Product reviews, deals and the latest tech news receives $31 million to expand its “unsupervised” autonomous driving technology

Even while macroeconomic challenges have practically cut off the faucet of venture finance and led to increased consolidation in the autonomous car business, there are still a few bright spots.

One such company is, which creates software for autonomous vehicles, robots, and other forms of improved driver support.

A year after securing $26 million in venture capital, the Menlo Park, California-based business secured $31 million in a Series C round headed by Freeman Group. During this funding round, strategic investors Honda Motor Co., Goodyear Ventures, and Sungwoo Hitech joined ACVC Partners and Amplo to help increase’s value to $431 million.

Part of this funding includes the addition of Freeman Group founder and CEO Brandon Freeman to the board of directors. 78 million dollars have been invested into the firm thus far. was founded in the same vein as several other companies working on autonomous vehicles; its goal is to advance the field by taking a novel approach. Tudor Achim and Vlad Voroninski, co-founders of, decided to target the software rather than the sensors or processing power., like many other companies in this space, set out to create software that could comprehend sensor data as well as a person. The method used is the most interesting aspect. To train and refine the self-driving vehicle’s so-called “brain,” engineers frequently use a mix of simulation and on-road testing, as well as massive, human-annotated datasets. claims to have created software that eliminates the need for these procedures, speeding up the process and cutting costs—beneficial for any application, but especially for advanced driver assistance systems. Using an unsupervised learning technique, the six-year-old business creates programmes that can train neural networks without the usage of massive fleet data, simulation, or annotation. is able to appeal to a wide range of consumers since their software is platform-agnostic and works with any vehicle’s computing and sensors.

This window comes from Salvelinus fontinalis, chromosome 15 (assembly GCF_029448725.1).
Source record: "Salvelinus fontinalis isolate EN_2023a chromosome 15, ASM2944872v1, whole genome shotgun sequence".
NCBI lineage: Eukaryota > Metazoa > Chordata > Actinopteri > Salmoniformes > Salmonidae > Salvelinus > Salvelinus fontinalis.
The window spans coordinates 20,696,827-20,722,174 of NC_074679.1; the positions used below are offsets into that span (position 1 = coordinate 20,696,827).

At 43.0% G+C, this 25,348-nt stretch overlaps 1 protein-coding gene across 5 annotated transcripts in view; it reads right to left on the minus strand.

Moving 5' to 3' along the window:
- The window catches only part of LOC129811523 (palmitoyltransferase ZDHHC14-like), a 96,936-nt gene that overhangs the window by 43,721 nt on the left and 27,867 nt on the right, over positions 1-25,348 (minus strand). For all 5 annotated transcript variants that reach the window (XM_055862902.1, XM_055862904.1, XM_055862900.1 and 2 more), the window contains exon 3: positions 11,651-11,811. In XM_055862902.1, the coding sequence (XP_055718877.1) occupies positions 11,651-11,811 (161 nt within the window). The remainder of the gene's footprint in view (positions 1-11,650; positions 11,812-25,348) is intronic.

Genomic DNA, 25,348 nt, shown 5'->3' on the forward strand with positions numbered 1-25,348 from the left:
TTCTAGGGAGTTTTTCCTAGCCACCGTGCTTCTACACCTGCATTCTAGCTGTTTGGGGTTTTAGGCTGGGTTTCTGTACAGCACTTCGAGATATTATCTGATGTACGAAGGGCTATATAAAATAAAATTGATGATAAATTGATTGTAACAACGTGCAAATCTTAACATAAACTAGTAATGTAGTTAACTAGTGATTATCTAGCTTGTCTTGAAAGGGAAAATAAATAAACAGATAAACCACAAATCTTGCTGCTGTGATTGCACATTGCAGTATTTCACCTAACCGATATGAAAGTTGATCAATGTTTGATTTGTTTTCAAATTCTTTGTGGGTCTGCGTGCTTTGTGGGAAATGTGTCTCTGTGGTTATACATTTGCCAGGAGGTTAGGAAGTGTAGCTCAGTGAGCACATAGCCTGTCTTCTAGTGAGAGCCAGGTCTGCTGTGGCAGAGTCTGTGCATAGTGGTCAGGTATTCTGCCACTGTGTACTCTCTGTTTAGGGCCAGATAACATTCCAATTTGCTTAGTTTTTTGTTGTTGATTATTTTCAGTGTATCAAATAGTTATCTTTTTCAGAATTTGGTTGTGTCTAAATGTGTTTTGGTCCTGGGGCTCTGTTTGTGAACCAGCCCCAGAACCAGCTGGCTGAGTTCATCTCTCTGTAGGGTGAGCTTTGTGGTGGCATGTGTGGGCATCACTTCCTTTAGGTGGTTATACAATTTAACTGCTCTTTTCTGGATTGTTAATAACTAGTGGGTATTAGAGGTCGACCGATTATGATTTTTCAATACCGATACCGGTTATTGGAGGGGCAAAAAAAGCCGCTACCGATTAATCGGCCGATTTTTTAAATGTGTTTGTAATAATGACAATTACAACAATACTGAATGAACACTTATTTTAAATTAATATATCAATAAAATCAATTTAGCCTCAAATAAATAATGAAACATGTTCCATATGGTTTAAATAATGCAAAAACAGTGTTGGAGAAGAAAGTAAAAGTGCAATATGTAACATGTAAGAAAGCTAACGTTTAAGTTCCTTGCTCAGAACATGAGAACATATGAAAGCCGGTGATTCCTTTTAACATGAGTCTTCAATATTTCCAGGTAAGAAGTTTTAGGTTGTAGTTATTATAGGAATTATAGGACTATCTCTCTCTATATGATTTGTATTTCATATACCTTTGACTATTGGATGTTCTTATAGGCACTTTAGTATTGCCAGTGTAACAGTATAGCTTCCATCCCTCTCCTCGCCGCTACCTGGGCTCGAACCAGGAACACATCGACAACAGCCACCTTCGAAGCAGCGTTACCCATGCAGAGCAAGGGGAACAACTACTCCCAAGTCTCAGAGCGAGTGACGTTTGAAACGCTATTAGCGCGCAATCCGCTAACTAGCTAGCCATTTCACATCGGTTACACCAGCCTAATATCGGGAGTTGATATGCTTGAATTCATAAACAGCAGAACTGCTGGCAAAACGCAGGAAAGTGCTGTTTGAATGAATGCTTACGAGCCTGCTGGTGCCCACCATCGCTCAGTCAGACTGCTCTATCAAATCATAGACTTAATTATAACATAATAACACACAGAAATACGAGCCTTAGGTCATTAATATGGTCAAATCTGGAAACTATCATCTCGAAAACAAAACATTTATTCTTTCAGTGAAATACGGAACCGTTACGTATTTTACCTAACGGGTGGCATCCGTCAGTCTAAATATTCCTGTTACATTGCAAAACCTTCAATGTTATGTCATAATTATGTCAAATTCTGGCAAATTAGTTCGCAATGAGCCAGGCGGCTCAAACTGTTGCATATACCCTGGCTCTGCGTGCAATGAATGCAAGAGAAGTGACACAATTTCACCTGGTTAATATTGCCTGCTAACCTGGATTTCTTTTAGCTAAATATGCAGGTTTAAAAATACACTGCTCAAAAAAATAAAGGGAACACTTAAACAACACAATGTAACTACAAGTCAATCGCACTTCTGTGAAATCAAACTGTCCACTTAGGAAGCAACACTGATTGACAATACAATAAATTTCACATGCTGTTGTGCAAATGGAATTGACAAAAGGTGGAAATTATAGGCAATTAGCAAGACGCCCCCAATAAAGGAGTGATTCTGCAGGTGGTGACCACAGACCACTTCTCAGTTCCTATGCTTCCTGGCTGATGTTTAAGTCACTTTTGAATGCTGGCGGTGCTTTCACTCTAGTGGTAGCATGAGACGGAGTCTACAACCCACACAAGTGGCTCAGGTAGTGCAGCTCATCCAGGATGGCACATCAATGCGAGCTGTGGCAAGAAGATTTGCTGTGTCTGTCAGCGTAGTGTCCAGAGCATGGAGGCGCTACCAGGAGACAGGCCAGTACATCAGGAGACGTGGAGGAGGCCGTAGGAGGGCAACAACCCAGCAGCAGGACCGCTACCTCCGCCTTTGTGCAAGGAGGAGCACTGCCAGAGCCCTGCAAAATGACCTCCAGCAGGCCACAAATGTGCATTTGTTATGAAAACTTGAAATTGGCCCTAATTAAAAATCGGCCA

To “create software distinction with high-end ADAS and L4 solutions,” as Voroninski puts it, distributes its software to various original equipment manufacturers (OEMs) and Tier 1 suppliers in the automobile sector.

“Strategically,” he added, “we’ve known for some years now that our go-to-market approach is going to be centred on high-end ADAS solutions,” alluding to consolidation in the AV business. For quite some time, I’ve been forecasting that most businesses working on autonomous driving technology won’t succeed in getting their products to market because of antiquated methods and ineffective strategies. Thus, I was not at all surprised by this. All the unwarranted excitement about driverless vehicles has made the industry inefficient during the last several years.

Several companies have signed up to use, but CEO Paul Voroninski said he couldn’t disclose who they were out of respect for their NDAs. Before this, has already admitted that Honda was a client. Sift Security’s former head scientist and mathematician says he has spent the previous two years working on commercialising the technology and finding partnerships.

He said that the new capital will be used toward expanding the company’s 50-person team, doing further research and development, and forming new commercial relationships.